Friday, November 30, 2007

Reply to Anonymous on Lewis and Anscombe

Anscombe's final comments are the beginning point of my discussions of the argument. Anscombe thought that there were flaws in the revised formulation of the argument, she also thought that Lewis asked a question "Even if grounds do exist, what have they got to do with the actual occurrence of belief as a psychological event," to which she said "we haven't got an answer." These are not the words of someone who thinks they have slam-dunked their opponent.

I've often wished that the Anscombe original critique, and the Anscombe final comments. I wrote a brief review of the volume for Amazon. Getting the appropriate permission, in this case, might be difficult. I tried to get a volume together of Lewis-related philosophical essay along with another Lewis scholar, but was not able to pull together such a complex project. One of my plans was to include all the original texts from the Anscombe exchange (though there is a new volume of Lewis essays coming out edited by Walls, Habermas, and Baggett--unfortunately no Anscombe appendix).

As an attempt to show difficulties with Lewis's original argument, the critique works nicely, as Lewis surely admitted. That's a good day's work for a philosopher. If that's all you mean by winning, the Anscombe won. If winning means getting the better of the session at the Socratic, then that's probably right, though reports are mixed. But invariably, "winning" is thought to be a good deal more than that; it is thought to be showing the argument to be fundamentally mistaken and misguided. But in order to hold that Anscombe achieved this, you would have to agree with her that reason-explanations not only can be distinguished between causal explanations, they can be divorced completely, and therefore a "S believes P for reason R" can be answered in a way that leaves completely out of account how the belief is produced and sustained in S. That was popular amongst Wittgensteinians, and I sometimes hear it being defended, but even naturalistic philosophers from Davidson to Dretske to Jaegwon Kim don't want to go that way, and I think (for reasons I give in some detail in my book), they have good reason for so doing.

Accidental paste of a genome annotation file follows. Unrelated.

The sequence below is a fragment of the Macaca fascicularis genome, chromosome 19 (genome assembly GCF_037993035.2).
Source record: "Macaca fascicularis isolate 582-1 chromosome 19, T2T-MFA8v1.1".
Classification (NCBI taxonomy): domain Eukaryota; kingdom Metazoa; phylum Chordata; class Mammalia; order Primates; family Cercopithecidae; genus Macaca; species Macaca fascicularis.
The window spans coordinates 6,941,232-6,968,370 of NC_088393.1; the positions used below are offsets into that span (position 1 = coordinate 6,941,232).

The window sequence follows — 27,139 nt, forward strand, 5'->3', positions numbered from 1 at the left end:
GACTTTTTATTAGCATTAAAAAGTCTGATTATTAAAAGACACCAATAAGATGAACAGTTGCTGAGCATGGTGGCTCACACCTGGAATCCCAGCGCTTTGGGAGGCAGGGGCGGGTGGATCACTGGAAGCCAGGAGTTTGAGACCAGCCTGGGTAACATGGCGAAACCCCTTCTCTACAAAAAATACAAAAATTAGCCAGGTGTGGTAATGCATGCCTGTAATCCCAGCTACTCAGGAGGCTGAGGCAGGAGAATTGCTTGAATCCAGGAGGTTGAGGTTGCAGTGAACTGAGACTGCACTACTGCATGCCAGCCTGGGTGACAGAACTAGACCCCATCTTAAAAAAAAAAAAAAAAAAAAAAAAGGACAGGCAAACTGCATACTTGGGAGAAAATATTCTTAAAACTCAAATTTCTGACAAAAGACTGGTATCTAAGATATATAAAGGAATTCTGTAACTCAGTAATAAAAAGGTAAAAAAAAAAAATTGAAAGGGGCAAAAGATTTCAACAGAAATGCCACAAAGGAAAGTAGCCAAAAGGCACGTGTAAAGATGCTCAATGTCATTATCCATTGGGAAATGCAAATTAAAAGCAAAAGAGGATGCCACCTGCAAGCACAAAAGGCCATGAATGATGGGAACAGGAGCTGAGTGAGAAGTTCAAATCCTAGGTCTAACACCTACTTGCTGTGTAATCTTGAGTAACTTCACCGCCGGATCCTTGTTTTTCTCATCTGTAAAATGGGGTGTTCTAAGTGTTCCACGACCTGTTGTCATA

But yes, I would love to include an appendix to my book with the original documents in it, or make it available online. But it isn't the sort of thing you can include in a monograph without a lot of hassle. I understand that even the Lewis estate can be difficult to deal with for permissions.

Does anyone think that I failed to give an adequate summary of the relevant arguments?

I am linking to the Amazon page on Anscombe's book, which may be out of print but it's still available.

5 comments:

SlagleRock said...

I think you would have to include too much. You would have to start with chapter 3 of the first edition of Miracles, and maybe include "De Futilitate" and "Bulverism" as well, if not more. Then Anscombe's essay, and Lewis's revamped version of chapter 3. That's starting to look like a separate book by itself.

Anonymous said...

"But in order to hold that Anscombe achieved this, you would have to agree with her that reason-explanations not only can be distinguished between causal explanations, they can be divorced completely, and therefore a "S believes P for reason R" can be answered in a way that leaves completely out of account how the belief is produced and sustained in S."